Fifth, Washington should discuss ways to encourage and equip interstate commerce and more collaboration among neighboring states, counties and communities — to brainstorm their own solutions to increase revenue and productivity in their own regions.

Sixth, we the people should hold Washington representatives accountable to our Founders' fiscal prudence and federal frugalities, both by our vote and their passing and living under a constitutional amendment for a balanced federal budget, which would require them to live within their means. A balanced budget amendment also would cut up big daddy's credit card in Washington with its unlimited credit limit.

Seventh, because we the people need to ensure our future economic stability and growth, we should seek to elect (or re-elect) only fiscally sound representatives who show proof of fiscal discipline, demonstrate a pay-as-you-go lifestyle and leadership, refuse under all circumstances to increase our national deficit and debts, disdain special interests, commit to live under a constitutional amendment for a balanced budget, understand how to grow jobs and the economy, and are willing to make the most difficult economic decisions.

We need to elect only leaders who would slash government spending and refuse to pay for programs that we cannot afford. We all must fight (once and for all) to elect fiscally prudent politicians like our Founders, those like Thomas Jefferson, who brought down the national deficit even though he made the Louisiana Purchase and engaged the U.S. in a war with Tripoli.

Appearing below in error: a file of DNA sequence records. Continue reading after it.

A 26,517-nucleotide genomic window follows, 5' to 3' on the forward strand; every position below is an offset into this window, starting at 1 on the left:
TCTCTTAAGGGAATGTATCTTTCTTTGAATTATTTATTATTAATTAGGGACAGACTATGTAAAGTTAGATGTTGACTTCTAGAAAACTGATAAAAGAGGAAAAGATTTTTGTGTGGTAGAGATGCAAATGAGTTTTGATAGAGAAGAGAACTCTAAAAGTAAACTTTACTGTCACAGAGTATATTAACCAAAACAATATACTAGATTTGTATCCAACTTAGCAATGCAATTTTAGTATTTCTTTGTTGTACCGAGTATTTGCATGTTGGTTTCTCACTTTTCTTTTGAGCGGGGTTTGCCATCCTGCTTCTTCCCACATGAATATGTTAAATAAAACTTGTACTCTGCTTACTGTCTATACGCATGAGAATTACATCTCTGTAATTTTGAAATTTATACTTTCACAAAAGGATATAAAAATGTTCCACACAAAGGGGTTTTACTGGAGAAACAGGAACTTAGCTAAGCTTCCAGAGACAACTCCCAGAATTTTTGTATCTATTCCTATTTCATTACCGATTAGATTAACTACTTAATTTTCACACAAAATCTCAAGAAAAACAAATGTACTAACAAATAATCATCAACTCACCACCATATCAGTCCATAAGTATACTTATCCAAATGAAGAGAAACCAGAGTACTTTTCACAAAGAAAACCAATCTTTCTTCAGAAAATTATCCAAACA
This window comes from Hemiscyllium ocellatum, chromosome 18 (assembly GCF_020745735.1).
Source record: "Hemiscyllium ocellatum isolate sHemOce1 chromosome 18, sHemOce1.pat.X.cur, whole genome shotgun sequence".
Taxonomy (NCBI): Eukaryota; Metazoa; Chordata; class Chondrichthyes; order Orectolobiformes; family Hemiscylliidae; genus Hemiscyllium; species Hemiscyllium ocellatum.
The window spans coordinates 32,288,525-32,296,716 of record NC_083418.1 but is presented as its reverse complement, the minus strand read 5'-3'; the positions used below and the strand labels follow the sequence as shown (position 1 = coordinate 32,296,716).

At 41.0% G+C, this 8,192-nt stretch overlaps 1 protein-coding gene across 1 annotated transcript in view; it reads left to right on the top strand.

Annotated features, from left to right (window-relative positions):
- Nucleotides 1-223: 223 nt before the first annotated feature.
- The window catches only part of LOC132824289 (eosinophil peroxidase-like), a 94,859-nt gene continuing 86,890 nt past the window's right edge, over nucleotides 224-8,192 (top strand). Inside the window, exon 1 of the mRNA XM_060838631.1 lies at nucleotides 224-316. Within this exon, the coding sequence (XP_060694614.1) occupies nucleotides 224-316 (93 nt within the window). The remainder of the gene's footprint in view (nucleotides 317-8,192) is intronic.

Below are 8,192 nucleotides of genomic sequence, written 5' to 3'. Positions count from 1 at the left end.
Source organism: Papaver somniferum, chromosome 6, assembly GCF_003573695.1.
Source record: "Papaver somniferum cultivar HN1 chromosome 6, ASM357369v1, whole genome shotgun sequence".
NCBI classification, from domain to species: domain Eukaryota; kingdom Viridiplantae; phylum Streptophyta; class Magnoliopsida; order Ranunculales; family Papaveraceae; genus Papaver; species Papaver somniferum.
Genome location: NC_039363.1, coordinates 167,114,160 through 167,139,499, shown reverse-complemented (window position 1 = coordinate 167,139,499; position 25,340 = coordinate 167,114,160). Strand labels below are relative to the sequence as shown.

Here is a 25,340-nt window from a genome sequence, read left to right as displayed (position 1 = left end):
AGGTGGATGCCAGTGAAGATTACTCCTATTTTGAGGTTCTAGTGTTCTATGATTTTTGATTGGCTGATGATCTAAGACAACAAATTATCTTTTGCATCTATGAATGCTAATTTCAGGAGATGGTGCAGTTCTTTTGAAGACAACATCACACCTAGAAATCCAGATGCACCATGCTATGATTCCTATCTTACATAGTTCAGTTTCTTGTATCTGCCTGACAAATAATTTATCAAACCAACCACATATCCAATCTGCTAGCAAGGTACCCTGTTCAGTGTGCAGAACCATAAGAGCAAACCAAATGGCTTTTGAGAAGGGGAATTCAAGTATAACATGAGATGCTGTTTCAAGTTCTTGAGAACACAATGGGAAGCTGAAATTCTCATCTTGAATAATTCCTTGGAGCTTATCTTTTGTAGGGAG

Jefferson's warning about government debt and taxes is more apropos now than ever before: "To preserve (the) independence (of the people), we must not let our rulers load us with perpetual debt. We must make our election between economy and liberty, or profusion and servitude. If we run into such debts as that we must be taxed in our meat and in our drink, in our necessaries and our comforts, in our labors and our amusements, for our callings and our creeds, as the people of England are, our people, like them, must come to labor sixteen hours in the twenty-four, give the earnings of fifteen of these to the government for their debts and daily expenses, and the sixteenth being insufficient to afford us bread, we must live, as they now do, on oatmeal and potatoes, have no time to think, no means of calling the mismanagers to account, but be glad to obtain subsistence by hiring ourselves to rivet their chains on the necks of our fellow-sufferers."